3. Eases your involvement: You and your business will never be a separate entity unless you systematize it. Having a business process in place means you can travel out of your business location while your business runs fine without any challenges.
  4. Infuses consistency into your business: With an effective system, your business will keep flourishing irrespective of who does what task. Your employees do not need to rack their brains to achieve any task. The blueprint is there—all they need to do is to simply follow it.
  5. Saves you cost: When you systematize your business operations, you’ll reduce redundancy and increase efficiency. Not only that, you’ll reduce the cost of training new hires and your employees will find your job seamless.

So now that the reasons are worth going for, how would you systematize your business process?

How to Systematize Your Business Process

To succeed with systematizing your business process, it typically involves the skilled implementation of a model or methodology that is well communicated and measured against real business benefits.

To do this:

First, make a list of all the regular functions under each category of your business.

For instance, under the customer insight category, you’ll have competitive analysis, market entry framework, market segmentation, and customer journey processes.

You can streamline this further by breaking down the tasks under each function.

To do this, you can put a dummy name or position to the process and ensure you attach milestones of task completion by time, be it daily, monthly, or yearly.

Now that you’ve created each task, you know who will attend to it and the endpoint of the task, write down in clear and succinct terms how the task will be done and the communication points.

Using Google Docs is okay for this, but you can breathe life to the tasks by using mind map tools.

Your outline becomes clearer after this stage. Those steps that need reorder, improvement, or total elimination will become obvious, and you will make the necessary changes.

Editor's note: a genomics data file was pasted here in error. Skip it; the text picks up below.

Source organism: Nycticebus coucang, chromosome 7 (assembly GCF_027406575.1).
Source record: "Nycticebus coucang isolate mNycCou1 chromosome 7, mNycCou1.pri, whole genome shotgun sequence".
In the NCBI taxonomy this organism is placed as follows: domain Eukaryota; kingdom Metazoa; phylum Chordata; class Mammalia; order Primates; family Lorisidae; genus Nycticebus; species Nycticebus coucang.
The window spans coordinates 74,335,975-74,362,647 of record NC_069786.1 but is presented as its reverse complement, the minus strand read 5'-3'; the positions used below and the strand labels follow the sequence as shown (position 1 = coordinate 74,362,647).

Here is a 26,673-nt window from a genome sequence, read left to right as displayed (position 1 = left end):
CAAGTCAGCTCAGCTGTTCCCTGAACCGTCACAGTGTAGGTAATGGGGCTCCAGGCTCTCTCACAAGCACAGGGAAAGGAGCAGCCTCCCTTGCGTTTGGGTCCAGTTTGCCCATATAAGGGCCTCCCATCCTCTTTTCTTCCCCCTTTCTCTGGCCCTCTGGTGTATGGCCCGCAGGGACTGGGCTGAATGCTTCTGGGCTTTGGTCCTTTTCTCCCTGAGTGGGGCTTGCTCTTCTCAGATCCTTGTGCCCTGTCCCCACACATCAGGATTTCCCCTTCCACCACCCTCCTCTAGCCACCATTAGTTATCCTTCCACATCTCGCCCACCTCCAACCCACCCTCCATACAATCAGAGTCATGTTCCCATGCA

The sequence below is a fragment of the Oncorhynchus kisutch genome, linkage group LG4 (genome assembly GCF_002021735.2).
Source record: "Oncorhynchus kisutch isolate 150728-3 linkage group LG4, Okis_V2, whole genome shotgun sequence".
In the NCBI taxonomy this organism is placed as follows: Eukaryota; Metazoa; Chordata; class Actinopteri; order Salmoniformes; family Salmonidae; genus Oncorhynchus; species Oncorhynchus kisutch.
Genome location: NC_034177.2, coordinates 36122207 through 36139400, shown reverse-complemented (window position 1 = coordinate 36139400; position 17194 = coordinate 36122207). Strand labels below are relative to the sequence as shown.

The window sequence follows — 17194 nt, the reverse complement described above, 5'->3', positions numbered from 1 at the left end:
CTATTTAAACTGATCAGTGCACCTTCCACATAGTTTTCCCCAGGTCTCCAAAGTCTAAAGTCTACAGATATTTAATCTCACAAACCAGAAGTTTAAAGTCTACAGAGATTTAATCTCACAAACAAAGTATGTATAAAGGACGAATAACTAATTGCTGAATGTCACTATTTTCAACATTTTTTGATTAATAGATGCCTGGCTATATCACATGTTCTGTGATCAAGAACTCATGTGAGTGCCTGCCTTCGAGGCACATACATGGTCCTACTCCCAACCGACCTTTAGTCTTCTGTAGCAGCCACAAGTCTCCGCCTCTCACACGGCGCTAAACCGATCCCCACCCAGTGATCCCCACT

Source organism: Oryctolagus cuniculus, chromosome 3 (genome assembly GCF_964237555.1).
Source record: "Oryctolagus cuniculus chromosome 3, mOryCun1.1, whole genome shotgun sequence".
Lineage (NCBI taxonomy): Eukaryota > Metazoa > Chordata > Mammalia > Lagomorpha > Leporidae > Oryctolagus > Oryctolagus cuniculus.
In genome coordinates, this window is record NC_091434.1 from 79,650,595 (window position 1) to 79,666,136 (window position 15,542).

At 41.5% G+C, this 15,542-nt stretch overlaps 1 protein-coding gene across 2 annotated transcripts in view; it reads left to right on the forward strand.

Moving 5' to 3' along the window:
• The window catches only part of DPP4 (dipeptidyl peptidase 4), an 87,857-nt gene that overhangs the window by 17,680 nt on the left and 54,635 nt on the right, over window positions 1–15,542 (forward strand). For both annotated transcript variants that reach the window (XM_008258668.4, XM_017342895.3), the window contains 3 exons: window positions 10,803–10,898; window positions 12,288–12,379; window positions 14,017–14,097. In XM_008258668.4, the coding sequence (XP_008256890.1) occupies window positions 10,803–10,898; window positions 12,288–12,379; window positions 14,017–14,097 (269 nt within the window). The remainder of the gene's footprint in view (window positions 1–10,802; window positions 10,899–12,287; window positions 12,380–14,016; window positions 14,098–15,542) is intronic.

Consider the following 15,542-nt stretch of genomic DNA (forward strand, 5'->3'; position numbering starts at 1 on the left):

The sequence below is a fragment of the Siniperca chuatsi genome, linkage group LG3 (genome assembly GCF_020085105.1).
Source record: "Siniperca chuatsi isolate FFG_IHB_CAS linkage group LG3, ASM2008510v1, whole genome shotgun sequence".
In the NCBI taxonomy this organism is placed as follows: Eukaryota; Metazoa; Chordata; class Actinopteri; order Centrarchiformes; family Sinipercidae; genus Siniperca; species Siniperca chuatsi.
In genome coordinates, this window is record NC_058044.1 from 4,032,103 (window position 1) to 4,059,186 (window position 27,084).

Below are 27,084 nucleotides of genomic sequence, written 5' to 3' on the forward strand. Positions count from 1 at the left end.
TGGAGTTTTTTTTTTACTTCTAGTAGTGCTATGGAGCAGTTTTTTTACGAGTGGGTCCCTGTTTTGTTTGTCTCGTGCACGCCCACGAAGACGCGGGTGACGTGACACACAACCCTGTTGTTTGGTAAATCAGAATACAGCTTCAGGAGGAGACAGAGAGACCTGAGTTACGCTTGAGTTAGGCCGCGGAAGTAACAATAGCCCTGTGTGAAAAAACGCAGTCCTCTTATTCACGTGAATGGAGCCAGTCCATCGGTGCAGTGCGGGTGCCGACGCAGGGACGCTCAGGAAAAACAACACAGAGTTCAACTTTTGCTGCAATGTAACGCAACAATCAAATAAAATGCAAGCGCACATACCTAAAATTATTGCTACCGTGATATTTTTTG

The next stage of your business workflow implementation is to create each system on a separate document and save it with an easily understandable title.

You should also employ a hierarchical folder structure and upload on Google Drive or Microsoft OneDrive so that employees can access it outside the office and you can find, share, or quickly reference it anytime.

Then do a test run of each process. When creating a business roadmap, it is easy for you to miss a critical step. That’s why you should run it through the gaps. When you do this, you’ll figure out repetitive steps or steps you need to break down further.

For a start, these steps may be enough. But as you scale up your business, you’ll need to add new tasks and refine existing tasks.

To do this effectively, you need to adopt and use robust and innovative business process management tools that’ll add value and fastrack the whole process.

By using the right software to manage your business process, updating your work process will be easier. Also, you’ll be able to match your documents with current operations and even do more like incorporating a knowledge base to it.

Final Thoughts

Business process systematization doesn’t happen all at once—it takes a gradual process which needs regular updates. Its long-term usefulness makes it one of the reasons that businesses use it to scale.

Once you do, your work process will flow smoothly, you’ll be relieved of the stress of daunting processes, and your return on investment will skyrocket.

About the Author

Owen McGab Enaohwo is the CEO and Co-Founder of SweetProcess; an easy-to-use and intuitive business process management software founded in 2013 that makes it possible for company executives and their employees to collaborate together to quickly document standard operating procedures, processes, and policies.

 
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Hi I’m Jaime. Each and every week I bring you the top business advice from the people who know best.